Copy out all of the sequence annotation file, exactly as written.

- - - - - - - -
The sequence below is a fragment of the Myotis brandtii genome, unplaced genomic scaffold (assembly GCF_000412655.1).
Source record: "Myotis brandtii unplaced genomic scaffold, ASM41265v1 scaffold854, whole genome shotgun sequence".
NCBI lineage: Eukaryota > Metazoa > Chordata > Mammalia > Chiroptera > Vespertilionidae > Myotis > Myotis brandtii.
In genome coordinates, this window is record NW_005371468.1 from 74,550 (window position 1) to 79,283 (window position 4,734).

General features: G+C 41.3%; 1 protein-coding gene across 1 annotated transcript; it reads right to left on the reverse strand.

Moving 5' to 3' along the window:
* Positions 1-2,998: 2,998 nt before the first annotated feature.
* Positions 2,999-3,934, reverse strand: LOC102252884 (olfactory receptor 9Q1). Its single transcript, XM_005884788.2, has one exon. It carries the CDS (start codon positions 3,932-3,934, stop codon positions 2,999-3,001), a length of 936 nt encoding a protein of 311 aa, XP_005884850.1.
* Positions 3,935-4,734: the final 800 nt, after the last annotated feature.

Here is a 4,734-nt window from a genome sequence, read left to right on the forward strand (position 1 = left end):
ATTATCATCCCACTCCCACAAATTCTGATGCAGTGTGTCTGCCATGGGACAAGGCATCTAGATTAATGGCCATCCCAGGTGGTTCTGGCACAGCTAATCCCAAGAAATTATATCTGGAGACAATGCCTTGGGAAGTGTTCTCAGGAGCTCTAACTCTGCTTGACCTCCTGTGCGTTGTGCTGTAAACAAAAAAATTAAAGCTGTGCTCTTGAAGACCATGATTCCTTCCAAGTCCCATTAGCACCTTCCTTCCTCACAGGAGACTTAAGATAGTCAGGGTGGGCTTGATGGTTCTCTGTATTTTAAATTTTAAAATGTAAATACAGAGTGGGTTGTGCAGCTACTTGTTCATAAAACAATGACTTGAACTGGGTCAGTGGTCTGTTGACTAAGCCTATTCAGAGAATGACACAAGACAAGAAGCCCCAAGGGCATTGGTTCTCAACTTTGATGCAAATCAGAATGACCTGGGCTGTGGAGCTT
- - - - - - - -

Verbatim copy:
The sequence below is a fragment of the Myotis brandtii genome, unplaced genomic scaffold (assembly GCF_000412655.1).
Source record: "Myotis brandtii unplaced genomic scaffold, ASM41265v1 scaffold854, whole genome shotgun sequence".
NCBI lineage: Eukaryota > Metazoa > Chordata > Mammalia > Chiroptera > Vespertilionidae > Myotis > Myotis brandtii.
In genome coordinates, this window is record NW_005371468.1 from 74,550 (window position 1) to 79,283 (window position 4,734).

General features: G+C 41.3%; 1 protein-coding gene across 1 annotated transcript; it reads right to left on the reverse strand.

Moving 5' to 3' along the window:
* Positions 1-2,998: 2,998 nt before the first annotated feature.
* Positions 2,999-3,934, reverse strand: LOC102252884 (olfactory receptor 9Q1). Its single transcript, XM_005884788.2, has one exon. It carries the CDS (start codon positions 3,932-3,934, stop codon positions 2,999-3,001), a length of 936 nt encoding a protein of 311 aa, XP_005884850.1.
* Positions 3,935-4,734: the final 800 nt, after the last annotated feature.

Here is a 4,734-nt window from a genome sequence, read left to right on the forward strand (position 1 = left end):
ATTATCATCCCACTCCCACAAATTCTGATGCAGTGTGTCTGCCATGGGACAAGGCATCTAGATTAATGGCCATCCCAGGTGGTTCTGGCACAGCTAATCCCAAGAAATTATATCTGGAGACAATGCCTTGGGAAGTGTTCTCAGGAGCTCTAACTCTGCTTGACCTCCTGTGCGTTGTGCTGTAAACAAAAAAATTAAAGCTGTGCTCTTGAAGACCATGATTCCTTCCAAGTCCCATTAGCACCTTCCTTCCTCACAGGAGACTTAAGATAGTCAGGGTGGGCTTGATGGTTCTCTGTATTTTAAATTTTAAAATGTAAATACAGAGTGGGTTGTGCAGCTACTTGTTCATAAAACAATGACTTGAACTGGGTCAGTGGTCTGTTGACTAAGCCTATTCAGAGAATGACACAAGACAAGAAGCCCCAAGGGCATTGGTTCTCAACTTTGATGCAAATCAGAATGACCTGGGCTGTGGAGCTT